Top five energy efficient tumble dryers for 2020
By Tom Morgan
Tumble dryers all dry clothes with heat and gentle tumbling. But Which? Energy Saver tumble dryers dry clothes while also keeping energy costs low.
In this article:
- Best energy-efficient tumble dryers
- Worst energy-efficient tumble dryers
- Heat pump vs gas tumble dryers
- Top tumble dryer tips
- How much do tumble dryers cost to run?
A cheap tumble dryer may look like a bargain - but with annual running costs varying from as little as £23 to more than £140 a year, that 'great deal' could turn into an energy bill nightmare. Avoid a dryer that bumps up your bills by seeing our table of Best Buy energy-saving tumble dryers.
Which? tests dozens of tumble dryers every year, assessing each model on criteria including how quickly it dries your clothes and how easy it is to use. Each model gets a rating for overall energy efficiency, and we also estimate the annual running costs to calculate how much it will add to your energy bills each year - vital information that you won’t find in the shops.
Only the tumble dryers that dry items evenly and quickly become Which? Best Buys - you can find out which these are by checking out our best tumble dryer reviews page.
We award our Energy Saver logo (below) to Best Buy tumble dryers that receive a five star rating for energy efficiency in our expert tests. See which tested models meet our high standards by clicking through to our tumble dryer reviews. From there, click on the Energy Saver tick box.
Most energy-efficient tumble dryers
Without reading our expert reviews, you run the risk of buying a tumble dryer that's let down by a poor energy efficiency rating. Buying a Which? Don't Buy could see you spending more on your annual energy bills than you'd like. Below, we've rounded up some Don't Buy condenser tumble dryers to steer clear of.
Worst tumble dryers for energy efficiency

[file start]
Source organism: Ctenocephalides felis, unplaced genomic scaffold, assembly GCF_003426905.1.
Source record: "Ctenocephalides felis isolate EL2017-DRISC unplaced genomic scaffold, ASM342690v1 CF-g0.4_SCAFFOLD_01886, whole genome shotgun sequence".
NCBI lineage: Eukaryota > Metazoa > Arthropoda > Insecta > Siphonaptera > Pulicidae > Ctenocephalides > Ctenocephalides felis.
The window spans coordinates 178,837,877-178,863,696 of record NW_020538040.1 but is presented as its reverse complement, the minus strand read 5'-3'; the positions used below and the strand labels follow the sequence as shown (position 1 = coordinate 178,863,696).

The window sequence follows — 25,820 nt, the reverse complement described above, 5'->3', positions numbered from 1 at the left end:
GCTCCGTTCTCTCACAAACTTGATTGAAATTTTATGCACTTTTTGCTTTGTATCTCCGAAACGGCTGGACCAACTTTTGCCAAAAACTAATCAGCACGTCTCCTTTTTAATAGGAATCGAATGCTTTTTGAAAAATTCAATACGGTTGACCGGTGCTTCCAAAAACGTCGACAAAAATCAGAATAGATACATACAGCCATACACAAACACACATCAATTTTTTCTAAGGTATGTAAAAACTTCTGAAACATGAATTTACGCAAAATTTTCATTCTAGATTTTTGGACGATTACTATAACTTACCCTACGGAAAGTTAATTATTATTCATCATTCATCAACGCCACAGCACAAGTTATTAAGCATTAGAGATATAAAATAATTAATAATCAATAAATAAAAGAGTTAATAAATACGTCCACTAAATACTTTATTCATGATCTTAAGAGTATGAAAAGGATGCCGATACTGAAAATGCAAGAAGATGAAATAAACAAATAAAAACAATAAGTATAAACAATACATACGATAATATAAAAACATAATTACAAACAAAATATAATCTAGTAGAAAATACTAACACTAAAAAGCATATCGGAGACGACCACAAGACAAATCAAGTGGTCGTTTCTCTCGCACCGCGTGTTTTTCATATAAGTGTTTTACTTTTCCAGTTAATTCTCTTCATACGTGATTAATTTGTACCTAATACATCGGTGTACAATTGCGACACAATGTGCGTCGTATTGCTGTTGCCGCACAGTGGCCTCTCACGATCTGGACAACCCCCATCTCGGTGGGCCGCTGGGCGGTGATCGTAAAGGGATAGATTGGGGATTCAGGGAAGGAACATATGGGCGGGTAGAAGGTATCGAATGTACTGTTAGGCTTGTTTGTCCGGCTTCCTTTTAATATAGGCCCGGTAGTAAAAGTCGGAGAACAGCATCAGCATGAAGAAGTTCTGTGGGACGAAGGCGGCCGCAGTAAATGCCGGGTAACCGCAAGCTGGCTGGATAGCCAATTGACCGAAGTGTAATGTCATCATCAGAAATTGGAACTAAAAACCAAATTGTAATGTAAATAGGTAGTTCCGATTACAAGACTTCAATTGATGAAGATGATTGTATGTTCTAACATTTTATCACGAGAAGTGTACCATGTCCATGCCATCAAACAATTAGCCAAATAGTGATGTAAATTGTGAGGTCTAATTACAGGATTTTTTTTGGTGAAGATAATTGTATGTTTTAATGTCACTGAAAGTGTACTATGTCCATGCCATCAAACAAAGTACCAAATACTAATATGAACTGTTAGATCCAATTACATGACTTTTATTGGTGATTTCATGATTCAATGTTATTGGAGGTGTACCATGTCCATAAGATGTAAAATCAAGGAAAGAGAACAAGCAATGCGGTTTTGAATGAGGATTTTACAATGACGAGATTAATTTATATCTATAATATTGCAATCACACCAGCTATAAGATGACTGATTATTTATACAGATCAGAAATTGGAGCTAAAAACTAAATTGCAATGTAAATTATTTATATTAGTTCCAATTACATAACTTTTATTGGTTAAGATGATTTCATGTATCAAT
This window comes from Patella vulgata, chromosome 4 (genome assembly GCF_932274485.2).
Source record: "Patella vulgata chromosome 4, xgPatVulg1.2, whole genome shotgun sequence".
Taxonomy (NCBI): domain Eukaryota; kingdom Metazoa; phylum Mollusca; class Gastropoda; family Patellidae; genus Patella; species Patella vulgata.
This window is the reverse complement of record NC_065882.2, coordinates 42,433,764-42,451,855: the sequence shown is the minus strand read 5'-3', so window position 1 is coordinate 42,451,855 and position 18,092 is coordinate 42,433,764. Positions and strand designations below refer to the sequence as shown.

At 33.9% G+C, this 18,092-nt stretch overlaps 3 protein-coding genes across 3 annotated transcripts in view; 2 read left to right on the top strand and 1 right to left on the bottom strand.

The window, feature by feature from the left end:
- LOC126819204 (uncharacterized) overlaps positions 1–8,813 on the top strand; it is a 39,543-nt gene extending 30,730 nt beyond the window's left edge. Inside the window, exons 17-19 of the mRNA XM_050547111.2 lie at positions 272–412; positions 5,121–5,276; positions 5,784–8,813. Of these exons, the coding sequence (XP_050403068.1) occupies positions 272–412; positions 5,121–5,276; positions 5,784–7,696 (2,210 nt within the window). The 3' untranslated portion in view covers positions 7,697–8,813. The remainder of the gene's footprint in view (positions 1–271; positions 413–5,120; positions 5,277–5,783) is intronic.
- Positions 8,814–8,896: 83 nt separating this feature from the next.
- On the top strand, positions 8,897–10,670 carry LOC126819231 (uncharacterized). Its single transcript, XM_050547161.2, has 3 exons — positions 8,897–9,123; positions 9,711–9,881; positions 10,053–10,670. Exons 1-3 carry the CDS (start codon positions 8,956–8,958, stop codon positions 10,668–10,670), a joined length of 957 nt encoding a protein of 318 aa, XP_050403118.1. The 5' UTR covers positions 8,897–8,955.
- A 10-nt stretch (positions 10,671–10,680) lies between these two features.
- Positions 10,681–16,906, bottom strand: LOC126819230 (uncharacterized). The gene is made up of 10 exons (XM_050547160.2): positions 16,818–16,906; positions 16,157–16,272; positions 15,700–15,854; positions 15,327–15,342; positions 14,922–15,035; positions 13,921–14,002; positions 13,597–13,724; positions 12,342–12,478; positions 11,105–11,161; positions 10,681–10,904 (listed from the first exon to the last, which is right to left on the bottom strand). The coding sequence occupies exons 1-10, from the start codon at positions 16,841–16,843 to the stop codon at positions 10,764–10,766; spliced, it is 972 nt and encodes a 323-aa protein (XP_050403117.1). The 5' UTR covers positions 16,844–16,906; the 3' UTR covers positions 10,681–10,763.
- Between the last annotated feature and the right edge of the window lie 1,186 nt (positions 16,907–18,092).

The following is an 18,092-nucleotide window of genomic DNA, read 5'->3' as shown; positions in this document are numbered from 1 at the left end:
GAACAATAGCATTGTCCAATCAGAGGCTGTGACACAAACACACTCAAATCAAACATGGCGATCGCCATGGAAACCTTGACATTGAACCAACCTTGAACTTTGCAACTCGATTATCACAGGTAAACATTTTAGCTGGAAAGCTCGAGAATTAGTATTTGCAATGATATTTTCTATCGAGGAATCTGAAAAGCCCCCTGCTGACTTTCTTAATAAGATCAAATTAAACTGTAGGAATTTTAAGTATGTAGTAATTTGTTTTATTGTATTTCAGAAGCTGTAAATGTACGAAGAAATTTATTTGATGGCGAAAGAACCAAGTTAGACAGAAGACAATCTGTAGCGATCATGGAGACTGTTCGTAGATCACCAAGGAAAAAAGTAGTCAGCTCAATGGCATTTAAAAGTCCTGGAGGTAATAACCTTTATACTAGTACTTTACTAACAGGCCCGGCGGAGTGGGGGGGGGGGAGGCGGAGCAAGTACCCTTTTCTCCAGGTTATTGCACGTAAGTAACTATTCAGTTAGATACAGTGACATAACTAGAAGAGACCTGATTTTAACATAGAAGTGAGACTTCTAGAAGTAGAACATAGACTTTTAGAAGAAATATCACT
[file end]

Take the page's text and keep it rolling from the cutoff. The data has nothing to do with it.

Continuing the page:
You might be tempted to buy this Best Buy tumble dryer, but if ongoing energy costs are your main concern then you should steer well clear. Its large 10kg drum can fit a lot of clothes inside, but it will cost you over four times more to run than other dryers we've tested.
You'll get nicely dried clothes and quick programs with this condenser tumble dryer, but that's not a good enough reason to buy it. Its condenser is next to useless, so you could end up with condensation and damp in your home, plus it's really expensive to run.
Tumble dryers are given EU energy labels - these range from A+++ for the most energy efficient, to G for the least. The average rating, C-class, may sound fine - but an A-rated dryer would cost you roughly half as much to run. Some tumble dryers have special features to help you save energy. Look out for sensor drying; models with this feature automatically detect how wet your laundry is and stop when it’s dry.
Heat pump tumble dryers
Condenser tumble dryers with heat pump technology can lead to big savings on your energy bills. They are currently the most expensive tumble dryer type to buy, with the average price at £647, but tumble dryers with heat pumps can cost less than half to run than other types.
Check out our heat pump tumble dryers guide to see which Energy Saver heat pump dryers are the best.
Gas tumble dryers
Gas is a cheaper fuel than electricity, making gas-powered tumble dryers a good energy-saving alternative to most electric tumble dryers, particularly when they're vented. However, gas dryers are expensive to buy and need to be installed by qualified Gas Safe engineers, which can also be costly. Gas dryers also need to be placed somewhere near a vent or a window, so the hose can vent humid air outside.
Find out more about gas tumble dryers by reading our gas tumble dryers guide.
For more tips and advice on keeping your tumble dryer in top working condition, read our guide on tumble dryer tips and maintenance.
Go to the tech specs tab on our tumble dryer reviews to see how much each machine costs to run per year. Our energy calculations are based on each tumble dryer being used three times a week to wash a 70% full load of cottons.